Did the Wild Monk (AKA Quaker) Parrots of the Northeast U.S.A. Hitch a Ride on Hurricane Gloria?
Like many, I've been surfing the Web searching for news of Hurricane Ike today. I happened to stumble across a very odd claim on a web page devoted to Hurricane Gloria
, an extremely destructive storm which hit the New York area on September 27, 1985. On this page, there's an extraordinary claim that I couldn't resist mentioning:One unusual occurrence after Hurricane Gloria was the number of parrots that took up residence along the Connecticut coast. Known a Monk Parrots - these tropical birds apparently became caught up in the eye of Hurricane Gloria as it passed just to the east of San Salvador Island in the Bahamas. The mild winter climate of the Connecticut coast allowed the birds to survive and breed in great numbers. Despite attempts by Connecticut Light and Power Company at eradication - the bright colored (yellow and green) tropical birds are still visible on telephone poles and in the marsh thickets along the Connecticut coast today.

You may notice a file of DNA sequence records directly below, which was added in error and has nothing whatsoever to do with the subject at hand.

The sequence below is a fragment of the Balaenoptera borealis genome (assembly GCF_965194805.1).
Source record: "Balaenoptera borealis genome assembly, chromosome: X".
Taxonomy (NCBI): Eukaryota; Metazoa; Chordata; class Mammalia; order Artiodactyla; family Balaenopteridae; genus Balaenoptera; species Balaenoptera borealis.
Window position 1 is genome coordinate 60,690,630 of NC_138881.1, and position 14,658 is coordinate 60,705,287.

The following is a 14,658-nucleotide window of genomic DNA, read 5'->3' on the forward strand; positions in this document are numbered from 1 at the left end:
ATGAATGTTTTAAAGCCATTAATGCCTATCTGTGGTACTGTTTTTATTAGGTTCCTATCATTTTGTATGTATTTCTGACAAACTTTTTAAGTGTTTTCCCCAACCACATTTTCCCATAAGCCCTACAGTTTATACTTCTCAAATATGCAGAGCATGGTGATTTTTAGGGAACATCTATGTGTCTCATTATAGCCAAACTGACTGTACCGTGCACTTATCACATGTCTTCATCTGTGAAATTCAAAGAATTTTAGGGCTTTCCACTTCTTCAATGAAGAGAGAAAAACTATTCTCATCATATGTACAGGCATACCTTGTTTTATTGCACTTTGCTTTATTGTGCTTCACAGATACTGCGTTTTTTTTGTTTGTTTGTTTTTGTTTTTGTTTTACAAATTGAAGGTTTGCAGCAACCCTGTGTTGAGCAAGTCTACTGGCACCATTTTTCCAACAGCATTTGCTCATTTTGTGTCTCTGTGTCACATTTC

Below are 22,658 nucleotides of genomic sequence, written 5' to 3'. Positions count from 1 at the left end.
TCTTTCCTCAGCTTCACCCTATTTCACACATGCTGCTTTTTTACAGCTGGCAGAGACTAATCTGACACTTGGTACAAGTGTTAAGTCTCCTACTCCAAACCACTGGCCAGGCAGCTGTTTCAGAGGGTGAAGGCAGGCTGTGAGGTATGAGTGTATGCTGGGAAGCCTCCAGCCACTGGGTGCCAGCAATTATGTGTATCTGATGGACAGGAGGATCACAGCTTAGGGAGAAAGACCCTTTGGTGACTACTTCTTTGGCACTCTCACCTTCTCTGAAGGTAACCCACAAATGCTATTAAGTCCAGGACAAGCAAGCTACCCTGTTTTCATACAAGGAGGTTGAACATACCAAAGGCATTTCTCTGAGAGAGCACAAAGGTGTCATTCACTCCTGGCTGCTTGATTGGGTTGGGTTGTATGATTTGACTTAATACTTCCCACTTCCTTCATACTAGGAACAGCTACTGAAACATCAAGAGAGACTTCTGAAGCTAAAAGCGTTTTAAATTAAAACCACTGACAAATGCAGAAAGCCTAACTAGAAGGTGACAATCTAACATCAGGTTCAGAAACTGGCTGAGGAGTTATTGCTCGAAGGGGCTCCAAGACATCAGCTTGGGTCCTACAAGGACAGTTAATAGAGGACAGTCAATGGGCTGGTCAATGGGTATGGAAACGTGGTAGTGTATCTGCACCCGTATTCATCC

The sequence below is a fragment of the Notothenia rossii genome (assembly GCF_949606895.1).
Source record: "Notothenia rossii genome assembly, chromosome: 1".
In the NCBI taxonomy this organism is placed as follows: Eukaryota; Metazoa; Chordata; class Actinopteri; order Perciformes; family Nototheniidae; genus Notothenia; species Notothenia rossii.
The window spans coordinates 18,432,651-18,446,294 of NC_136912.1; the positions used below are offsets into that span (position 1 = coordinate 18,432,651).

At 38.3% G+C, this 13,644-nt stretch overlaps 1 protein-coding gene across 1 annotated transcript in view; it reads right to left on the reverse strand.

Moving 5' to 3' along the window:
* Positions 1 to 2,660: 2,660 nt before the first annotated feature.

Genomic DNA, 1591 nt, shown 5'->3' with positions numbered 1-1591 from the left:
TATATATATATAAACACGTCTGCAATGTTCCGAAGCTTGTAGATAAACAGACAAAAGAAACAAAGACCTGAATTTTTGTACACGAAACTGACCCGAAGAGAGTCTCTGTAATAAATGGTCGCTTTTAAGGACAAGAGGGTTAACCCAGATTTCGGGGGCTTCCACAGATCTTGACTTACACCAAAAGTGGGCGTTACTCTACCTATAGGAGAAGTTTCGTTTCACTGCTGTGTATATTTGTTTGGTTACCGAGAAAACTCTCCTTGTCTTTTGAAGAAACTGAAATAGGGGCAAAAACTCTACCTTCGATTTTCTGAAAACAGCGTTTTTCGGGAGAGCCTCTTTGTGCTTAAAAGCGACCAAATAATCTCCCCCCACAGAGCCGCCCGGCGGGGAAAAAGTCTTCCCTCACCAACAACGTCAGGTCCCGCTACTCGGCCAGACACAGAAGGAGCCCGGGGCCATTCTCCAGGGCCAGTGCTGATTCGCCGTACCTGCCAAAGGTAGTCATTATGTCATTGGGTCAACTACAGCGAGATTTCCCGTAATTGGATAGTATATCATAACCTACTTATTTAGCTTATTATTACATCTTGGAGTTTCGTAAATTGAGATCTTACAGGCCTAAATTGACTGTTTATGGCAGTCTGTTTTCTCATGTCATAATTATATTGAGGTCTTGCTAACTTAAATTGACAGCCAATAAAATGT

This is indeed the strangest claim about the arrival of monk parrots in the Northeast that I've ever heard. The notion that Monk Parrots have been using hurricanes to get around seems fantastical, but these little greenies may have some tricks up their sleeves that we barely know about. I'd have to do some more research before making any conclusions about this claim: it seems unlikely that many Monk Parrots would have been present in the vicinity of San Salvador Island in the 1980s but nobody's really explained why there are so many parrots living in the Northeast, their ability to survive violent weather
, or why they seem to have arrived in the 1980s. I suppose anything in this big wild world is possible, especially when a big hurricane comes along!
Labels: Brooklyn Parrots, Hurricanes, Quaker Parrots, Wild Parrots